1st Selectwoman Jen Tooker adds “EMS Week is a chance for our town to recognize the service and sacrifice exhibited by our EMS personnel over the past year, and to express our gratitude for all they continue to do, day in and day out, for our community.”

1st Selectwoman Jen Tooker with an EMS Week proclamation. (From left): Police Chief Foti Koskinas, EMS crew chiefs Larry Kleinman and Rick Baumblatt, EMS deputy director Marc Hartog, EMS crew chief Eric Hebert, Deputy Police Chief/EMS director Sam Arciola.


Sunday’s Super Flower Blood Moon/lunar eclipse was very cool.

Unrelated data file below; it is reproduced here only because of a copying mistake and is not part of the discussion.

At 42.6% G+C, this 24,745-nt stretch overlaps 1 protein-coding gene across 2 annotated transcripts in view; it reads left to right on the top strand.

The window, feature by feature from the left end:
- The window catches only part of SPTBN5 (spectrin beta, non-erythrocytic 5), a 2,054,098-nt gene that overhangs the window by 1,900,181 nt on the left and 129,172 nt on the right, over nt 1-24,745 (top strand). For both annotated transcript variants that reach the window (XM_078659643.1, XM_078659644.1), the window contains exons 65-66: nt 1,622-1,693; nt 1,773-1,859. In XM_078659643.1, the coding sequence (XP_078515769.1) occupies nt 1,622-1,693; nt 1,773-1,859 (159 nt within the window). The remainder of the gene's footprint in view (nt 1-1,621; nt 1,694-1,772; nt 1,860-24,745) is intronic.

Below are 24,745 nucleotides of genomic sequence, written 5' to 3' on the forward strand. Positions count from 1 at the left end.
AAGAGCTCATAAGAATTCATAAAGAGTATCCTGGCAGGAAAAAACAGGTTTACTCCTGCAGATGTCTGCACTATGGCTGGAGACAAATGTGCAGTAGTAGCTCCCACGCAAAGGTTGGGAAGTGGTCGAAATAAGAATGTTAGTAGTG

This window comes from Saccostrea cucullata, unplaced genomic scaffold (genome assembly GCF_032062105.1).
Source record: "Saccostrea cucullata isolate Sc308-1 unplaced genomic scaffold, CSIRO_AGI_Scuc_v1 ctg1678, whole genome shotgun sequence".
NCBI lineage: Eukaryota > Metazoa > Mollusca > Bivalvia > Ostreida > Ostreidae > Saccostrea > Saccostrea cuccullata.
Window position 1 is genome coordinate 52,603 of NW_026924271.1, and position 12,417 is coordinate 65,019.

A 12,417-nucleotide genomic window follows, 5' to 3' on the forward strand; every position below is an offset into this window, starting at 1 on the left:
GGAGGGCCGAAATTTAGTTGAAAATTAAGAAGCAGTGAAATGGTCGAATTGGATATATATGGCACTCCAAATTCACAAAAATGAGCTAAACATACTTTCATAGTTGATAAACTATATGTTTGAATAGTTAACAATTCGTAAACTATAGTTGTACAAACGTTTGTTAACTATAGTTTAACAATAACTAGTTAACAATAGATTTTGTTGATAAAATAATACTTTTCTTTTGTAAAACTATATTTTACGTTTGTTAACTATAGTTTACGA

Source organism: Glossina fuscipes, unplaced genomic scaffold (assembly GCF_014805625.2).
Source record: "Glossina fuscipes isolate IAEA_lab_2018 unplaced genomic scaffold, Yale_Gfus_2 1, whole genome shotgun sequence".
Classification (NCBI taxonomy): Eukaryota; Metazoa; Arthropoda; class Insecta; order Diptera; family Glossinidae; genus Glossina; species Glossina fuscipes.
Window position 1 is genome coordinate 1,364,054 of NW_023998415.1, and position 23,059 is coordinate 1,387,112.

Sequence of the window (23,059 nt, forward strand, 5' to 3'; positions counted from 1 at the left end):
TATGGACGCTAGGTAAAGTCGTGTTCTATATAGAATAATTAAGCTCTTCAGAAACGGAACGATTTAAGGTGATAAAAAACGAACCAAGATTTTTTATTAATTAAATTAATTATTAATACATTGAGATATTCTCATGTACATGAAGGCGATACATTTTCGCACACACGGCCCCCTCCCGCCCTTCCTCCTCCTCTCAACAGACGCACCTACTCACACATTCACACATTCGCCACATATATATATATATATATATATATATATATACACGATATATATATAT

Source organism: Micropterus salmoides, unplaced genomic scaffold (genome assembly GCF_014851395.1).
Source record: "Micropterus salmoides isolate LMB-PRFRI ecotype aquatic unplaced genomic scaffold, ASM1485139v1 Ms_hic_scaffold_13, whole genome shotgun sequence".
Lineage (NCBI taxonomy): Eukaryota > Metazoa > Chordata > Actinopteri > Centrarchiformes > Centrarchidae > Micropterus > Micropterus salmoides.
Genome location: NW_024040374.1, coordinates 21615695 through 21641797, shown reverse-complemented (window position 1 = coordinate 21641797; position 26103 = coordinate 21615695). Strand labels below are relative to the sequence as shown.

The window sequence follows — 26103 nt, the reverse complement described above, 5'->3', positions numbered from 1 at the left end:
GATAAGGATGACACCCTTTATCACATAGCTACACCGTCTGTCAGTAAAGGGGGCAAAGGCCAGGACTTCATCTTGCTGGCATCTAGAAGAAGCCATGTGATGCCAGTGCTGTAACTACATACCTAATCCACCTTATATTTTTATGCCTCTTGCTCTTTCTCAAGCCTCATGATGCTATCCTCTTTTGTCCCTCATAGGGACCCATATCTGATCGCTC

It was also not easy to photograph.

Many Westporters tried. You sent your shots to “06880.” Thank you!

We did not have a Best Images contest. But if we did, the winner would be Nancy Lally.

Check them out below. You’ll be over the moon.

(Photos/Nancy Lally)


Nearly everyone who owns a convertible loves to show it off.

Here’s your chance to impress the entire town.

Organizers of the Memorial Day parade need a few open-tops for the May 30 event. They’re used to transport dignitaries, like veterans (including the grand marshal).

If you’ve got a convertible to lend, contact Deborah Detmer at the Parks & Recreation office: 203-341-5091; ddetmer@westportct.gov.

It doesn’t get more classic than this. (Photo/Ted Horowitz)


After 2 online-only years, 2022’s “Booked for the Evening” with TV producer/ screenwriter/ author/CEO Shona Rhimes will be the most financially successful in the event’s 20 year history.